Alpine fault earthquake: Ground shaking and impacts | Wānaka
What could an Alpine Fault earthquake feel like and how is world leading research in earthquake resilience helping us prepare.
Professor Brendon Bradley
College of Engineering, University of Canterbury/Director of QuakeCoRE
Celebrating 25 years of the Marsden Fund Te Pūtea Rangahau a Marsden
"We can't predict when an earthquake will hit but we can predict how strong the ground shaking will be at certain geographic locations," Professor Brendon Bradley says. His award-winning research is being used to set new international building design codes, and several major rebuilding projects in Christchurch are being influenced by his findings.
Brendon is a Professor of Earthquake Engineering and Director of QuakeCoRE; the New Zealand Centre for Earthquake Resilience – a network of over 180 active researchers. The research uses sophisticated seismic hazard analysis and assessment modelling, and pioneering ground motion simulation to identify and mitigate earthquake impacts.
Brendon's modelling relies on physics-based data, examining the geological and geophysical properties of rock and soil at specific locations. This differs from traditional ground motion modelling, based primarily on observation and generalised information.
Since 2012, and with the help of two government-funded super computers in Auckland and Wellington, QuakeCoRE has been working on a system to model the “process” of an earthquake. This help quake experts make more informed predictions about how the ground will move in a certain spot.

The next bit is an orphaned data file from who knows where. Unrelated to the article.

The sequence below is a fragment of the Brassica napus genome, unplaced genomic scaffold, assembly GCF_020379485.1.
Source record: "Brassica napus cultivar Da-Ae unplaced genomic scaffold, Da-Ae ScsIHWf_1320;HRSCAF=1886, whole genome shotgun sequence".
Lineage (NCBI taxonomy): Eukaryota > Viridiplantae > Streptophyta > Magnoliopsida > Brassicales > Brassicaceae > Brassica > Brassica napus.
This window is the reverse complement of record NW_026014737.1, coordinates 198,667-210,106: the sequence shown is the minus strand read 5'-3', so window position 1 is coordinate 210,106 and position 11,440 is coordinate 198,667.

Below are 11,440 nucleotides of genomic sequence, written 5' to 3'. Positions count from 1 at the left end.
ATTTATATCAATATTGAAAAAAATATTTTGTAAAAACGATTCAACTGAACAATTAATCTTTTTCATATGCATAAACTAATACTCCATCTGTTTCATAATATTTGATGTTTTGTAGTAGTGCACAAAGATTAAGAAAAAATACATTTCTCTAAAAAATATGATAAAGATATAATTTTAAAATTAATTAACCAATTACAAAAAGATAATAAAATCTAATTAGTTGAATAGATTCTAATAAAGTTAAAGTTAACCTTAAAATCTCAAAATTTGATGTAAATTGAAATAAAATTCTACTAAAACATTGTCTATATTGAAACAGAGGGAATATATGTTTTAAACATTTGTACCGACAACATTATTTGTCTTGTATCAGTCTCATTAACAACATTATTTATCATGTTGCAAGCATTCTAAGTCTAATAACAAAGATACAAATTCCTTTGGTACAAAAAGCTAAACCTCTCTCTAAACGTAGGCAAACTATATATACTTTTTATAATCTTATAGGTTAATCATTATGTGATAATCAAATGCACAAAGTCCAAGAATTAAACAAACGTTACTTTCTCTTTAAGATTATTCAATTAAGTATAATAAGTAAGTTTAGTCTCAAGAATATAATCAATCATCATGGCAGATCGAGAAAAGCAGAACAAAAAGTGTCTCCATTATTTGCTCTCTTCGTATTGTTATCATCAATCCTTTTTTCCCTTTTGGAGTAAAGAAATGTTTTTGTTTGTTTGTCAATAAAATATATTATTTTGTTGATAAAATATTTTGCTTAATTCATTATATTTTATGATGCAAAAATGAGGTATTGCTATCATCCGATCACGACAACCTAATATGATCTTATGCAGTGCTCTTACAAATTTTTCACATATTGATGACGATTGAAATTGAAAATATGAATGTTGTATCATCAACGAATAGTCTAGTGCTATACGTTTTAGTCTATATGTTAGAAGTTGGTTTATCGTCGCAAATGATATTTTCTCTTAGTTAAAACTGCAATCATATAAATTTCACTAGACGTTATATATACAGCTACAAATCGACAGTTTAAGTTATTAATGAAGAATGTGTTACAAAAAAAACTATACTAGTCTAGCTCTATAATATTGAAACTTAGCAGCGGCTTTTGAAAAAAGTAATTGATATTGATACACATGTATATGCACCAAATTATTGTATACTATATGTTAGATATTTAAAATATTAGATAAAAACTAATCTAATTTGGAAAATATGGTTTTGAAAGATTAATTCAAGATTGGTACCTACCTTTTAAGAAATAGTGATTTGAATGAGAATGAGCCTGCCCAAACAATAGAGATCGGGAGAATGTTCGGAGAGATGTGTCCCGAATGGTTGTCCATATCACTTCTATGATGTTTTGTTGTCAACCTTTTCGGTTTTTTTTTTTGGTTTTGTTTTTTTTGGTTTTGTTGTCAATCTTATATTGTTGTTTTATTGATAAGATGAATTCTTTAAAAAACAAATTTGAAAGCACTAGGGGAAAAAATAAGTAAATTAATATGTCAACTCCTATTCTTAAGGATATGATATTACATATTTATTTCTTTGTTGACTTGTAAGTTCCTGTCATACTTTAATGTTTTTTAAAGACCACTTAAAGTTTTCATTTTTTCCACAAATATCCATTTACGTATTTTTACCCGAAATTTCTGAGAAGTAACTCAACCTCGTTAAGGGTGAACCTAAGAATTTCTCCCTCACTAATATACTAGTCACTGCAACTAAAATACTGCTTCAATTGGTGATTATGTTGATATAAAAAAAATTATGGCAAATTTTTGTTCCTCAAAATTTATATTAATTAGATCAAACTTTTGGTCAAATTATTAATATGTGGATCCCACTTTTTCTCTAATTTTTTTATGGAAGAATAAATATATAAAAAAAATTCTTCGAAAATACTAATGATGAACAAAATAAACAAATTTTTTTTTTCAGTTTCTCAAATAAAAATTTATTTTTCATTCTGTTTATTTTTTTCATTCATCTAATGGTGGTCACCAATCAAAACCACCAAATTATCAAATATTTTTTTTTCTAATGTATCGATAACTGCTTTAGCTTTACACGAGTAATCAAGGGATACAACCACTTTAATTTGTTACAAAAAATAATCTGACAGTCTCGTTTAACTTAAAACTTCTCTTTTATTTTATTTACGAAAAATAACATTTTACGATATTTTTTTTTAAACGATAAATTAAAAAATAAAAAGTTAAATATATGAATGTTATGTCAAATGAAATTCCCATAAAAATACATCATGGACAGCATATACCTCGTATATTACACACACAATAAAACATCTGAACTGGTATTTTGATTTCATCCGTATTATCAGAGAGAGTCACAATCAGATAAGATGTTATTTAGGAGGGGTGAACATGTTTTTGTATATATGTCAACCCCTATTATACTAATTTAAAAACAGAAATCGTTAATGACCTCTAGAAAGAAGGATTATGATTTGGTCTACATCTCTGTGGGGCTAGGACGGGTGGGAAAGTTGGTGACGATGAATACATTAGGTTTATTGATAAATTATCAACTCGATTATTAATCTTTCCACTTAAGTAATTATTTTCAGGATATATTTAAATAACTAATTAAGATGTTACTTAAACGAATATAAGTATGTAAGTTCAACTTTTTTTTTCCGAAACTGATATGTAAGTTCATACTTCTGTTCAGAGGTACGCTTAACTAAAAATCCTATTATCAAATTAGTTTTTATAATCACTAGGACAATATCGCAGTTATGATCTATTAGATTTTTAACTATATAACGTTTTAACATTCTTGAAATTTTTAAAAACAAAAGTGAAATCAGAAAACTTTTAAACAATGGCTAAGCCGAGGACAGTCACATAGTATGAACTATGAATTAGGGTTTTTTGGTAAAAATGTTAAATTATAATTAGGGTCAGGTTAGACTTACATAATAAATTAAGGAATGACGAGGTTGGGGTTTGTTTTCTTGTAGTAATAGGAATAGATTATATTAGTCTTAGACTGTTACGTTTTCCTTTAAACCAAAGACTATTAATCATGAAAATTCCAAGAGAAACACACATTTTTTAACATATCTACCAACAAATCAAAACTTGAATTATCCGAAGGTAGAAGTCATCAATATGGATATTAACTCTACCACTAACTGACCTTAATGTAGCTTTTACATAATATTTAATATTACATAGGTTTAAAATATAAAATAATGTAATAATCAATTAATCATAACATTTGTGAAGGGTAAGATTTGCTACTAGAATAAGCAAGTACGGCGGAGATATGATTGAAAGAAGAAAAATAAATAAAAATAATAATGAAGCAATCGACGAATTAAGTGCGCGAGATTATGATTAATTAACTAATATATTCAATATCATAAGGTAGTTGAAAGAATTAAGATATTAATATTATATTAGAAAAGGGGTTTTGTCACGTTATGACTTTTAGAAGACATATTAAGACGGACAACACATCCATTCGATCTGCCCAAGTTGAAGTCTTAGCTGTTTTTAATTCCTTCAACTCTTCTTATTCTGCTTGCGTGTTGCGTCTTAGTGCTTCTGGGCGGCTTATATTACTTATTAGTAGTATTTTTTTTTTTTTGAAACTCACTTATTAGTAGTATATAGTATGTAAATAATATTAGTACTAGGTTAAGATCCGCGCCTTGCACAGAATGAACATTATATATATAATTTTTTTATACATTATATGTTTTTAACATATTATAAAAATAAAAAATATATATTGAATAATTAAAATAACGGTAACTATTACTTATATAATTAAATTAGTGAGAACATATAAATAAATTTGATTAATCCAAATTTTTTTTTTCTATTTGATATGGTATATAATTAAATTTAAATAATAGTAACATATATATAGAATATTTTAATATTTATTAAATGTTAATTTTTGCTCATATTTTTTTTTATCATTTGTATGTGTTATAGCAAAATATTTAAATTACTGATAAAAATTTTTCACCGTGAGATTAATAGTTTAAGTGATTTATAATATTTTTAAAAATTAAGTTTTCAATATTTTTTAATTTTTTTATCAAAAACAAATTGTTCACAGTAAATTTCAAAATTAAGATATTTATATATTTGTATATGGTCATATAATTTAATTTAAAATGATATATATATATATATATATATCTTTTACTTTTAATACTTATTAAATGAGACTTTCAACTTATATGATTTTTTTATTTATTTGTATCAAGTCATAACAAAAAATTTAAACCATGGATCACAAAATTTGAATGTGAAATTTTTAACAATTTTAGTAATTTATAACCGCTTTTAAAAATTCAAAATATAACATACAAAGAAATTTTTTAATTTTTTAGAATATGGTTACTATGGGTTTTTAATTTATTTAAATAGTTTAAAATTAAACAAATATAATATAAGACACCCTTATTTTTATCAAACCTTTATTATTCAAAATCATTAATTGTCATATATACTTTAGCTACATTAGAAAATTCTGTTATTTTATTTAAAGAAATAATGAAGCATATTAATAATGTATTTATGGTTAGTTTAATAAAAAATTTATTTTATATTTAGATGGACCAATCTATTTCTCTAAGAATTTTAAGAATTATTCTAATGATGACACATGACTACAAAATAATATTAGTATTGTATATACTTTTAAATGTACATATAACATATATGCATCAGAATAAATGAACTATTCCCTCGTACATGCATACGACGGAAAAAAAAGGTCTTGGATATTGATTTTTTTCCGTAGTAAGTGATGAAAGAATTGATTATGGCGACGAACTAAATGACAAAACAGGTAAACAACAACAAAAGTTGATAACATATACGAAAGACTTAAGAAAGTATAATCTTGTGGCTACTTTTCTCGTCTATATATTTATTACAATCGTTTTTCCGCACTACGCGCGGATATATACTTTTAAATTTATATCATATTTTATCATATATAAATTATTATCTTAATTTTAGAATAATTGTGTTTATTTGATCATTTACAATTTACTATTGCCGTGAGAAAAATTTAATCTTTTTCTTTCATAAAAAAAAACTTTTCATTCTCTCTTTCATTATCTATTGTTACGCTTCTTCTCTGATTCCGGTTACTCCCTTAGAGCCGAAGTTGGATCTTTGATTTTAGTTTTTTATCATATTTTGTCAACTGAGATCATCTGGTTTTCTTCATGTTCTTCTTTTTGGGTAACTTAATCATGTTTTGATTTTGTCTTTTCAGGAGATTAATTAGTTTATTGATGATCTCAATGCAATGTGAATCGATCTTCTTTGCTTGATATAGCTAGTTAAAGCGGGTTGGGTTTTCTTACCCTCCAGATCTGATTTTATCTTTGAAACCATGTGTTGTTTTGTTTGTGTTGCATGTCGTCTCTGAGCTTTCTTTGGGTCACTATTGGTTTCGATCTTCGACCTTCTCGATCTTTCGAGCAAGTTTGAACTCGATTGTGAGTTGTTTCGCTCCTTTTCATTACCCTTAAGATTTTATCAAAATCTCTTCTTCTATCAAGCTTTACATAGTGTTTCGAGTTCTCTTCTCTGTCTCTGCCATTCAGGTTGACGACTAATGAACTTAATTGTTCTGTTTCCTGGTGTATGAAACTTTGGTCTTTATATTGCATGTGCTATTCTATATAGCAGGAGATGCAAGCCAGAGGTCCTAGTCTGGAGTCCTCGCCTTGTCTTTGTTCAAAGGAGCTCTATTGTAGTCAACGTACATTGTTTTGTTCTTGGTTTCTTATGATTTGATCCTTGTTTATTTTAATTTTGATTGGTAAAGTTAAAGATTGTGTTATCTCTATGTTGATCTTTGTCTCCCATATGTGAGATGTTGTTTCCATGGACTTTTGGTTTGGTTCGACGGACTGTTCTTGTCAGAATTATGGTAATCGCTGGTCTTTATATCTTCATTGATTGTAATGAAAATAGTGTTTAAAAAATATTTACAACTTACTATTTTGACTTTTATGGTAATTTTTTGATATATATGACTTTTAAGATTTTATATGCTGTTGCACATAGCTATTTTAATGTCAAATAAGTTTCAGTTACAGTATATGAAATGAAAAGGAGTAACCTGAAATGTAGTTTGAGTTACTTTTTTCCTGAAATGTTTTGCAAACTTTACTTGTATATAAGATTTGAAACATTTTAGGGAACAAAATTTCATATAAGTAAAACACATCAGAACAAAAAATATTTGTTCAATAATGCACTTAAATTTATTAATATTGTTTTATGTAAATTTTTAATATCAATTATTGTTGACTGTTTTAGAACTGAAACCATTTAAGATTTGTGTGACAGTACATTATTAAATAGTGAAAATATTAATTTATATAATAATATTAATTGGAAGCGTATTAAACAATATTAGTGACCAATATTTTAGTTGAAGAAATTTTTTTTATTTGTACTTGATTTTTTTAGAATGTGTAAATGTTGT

"Our idea is basically to get to a point where we provide the same sort of information as a weather forecaster would tell you … Just as when you have a severe weather warning, we would provide you the same information about severe ground shaking and the consequence to buildings," says Brendon.
About the Marsden Fund 25 Series
Marsden Fund Te Pūtea Rangahau a Marsden was established by the New Zealand government in 1994. Since then, it has driven world-class research in New Zealand by supporting and incentivising excellent researchers to work on their best and boldest ideas, to connect internationally, leading to new knowledge and skills with the potential for significant downstream impact for Aotearoa.
To celebrate 25 years of Marsden Funding, this series pf regional lectures, online profiles and videos shines a light on 25 researchers to reflect on the depth and breadth of research excellence supported by this funding. Over coming months, there will be 15 regional lectures and 10 online profiles to explore #Marsden25.
Royal Society Te Apārangi
Wānaka Presbyterian Community Hall 91 Tenby St, Wānaka, 9305
6:00pm Tue 10 December, 2019 - 7:00pm Tue 10 December, 2019